Room: AAPM ePoster Library
Purpose: purpose of this study is to demonstrate the clinical utility of a robust automatic CT segmentation software for radiation treatment planning using deep-learning algorithms.
Methods: neural networks are used for the method: for CT image classification and for the segmentation tumor and organs-at-risk. The image classification network is based on 4 different feature extraction schemes that achieve accurate object identification of CT images. The results of the classification include the position of each CT image slice in the patient body. Subsequently, the tumor and OARs are segmented according to the position of that image slice. The segmentation network is based on the U-Net that is combined with special residual modules. A total of 350 patients data are used as training data in this study. Manually segmented CT image datasets by experienced radiologists are used as the ground-truth. Dice Similarity Coefficients (DSCs) of targets and OARs are calculated. A user graphical interface (GUI), called DeepViewer, is developed to integrate the validated CNNs with DICOM processing features. The clinical utility of the software is evaluated as part of the very busy workflow in more than 30 radiation oncology departments that, together, treats more than 3000 patients per day.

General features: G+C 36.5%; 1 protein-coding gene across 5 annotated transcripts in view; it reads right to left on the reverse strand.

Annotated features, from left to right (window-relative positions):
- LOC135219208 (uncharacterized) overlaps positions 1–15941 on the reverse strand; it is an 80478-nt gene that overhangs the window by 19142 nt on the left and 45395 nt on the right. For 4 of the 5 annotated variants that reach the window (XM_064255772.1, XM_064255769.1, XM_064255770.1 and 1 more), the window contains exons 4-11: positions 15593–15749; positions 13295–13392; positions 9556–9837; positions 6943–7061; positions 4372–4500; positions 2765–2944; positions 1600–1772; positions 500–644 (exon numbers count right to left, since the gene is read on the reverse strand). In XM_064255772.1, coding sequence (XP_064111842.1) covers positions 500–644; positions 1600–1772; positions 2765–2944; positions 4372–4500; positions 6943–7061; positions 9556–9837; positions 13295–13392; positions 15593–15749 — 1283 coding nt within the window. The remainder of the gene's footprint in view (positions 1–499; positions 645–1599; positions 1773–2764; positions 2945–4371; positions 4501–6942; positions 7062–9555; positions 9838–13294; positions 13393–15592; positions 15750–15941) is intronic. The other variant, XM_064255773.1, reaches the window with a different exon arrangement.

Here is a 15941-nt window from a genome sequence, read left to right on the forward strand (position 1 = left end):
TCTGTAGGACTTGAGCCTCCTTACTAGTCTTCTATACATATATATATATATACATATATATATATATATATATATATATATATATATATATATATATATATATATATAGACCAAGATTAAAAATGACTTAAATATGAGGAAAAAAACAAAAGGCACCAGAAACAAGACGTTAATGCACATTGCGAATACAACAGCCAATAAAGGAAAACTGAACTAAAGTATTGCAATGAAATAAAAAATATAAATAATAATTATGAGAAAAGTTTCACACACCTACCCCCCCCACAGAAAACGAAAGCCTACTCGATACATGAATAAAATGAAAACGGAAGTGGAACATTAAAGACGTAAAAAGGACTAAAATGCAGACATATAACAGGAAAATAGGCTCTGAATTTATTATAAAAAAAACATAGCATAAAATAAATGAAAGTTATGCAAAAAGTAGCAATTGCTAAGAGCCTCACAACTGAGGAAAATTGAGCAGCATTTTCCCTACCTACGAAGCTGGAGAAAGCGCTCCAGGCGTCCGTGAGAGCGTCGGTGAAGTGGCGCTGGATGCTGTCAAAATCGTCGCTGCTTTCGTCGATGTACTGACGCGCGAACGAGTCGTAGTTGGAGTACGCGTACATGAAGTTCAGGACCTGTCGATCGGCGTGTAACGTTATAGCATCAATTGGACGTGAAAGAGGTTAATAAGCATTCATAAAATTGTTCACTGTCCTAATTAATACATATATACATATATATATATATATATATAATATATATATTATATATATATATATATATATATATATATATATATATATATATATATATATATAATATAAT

Results: chest and abdomen CT scan patients were tested, the average DSCs of organs are found to be 0.97 (right lung), 0.96 (left lung), 0.92 (heart), 0.86 (spinal cord), 0.76 (esophagus), 0.96 (spleen), 0.96 (liver), 0.95 (left kidney), 0.90 (stomach), 0.87 (gall bladder), 0.80 (pancreas), and 0.61 (duodenum). The average DSCs of tumor clinic target volume (CTV) for 30 test patients are found to be 0.81 (esophagus cancer), 0.82 (breast cancer), 0.80 (cervical cancer) and 0.82 (nasopharynx cancer).
Conclusion: DeepViewer software that incorporates DL-based automatic tumor and OAR segmentation models has been shown to improve the workflow for routine radiation treatment planning.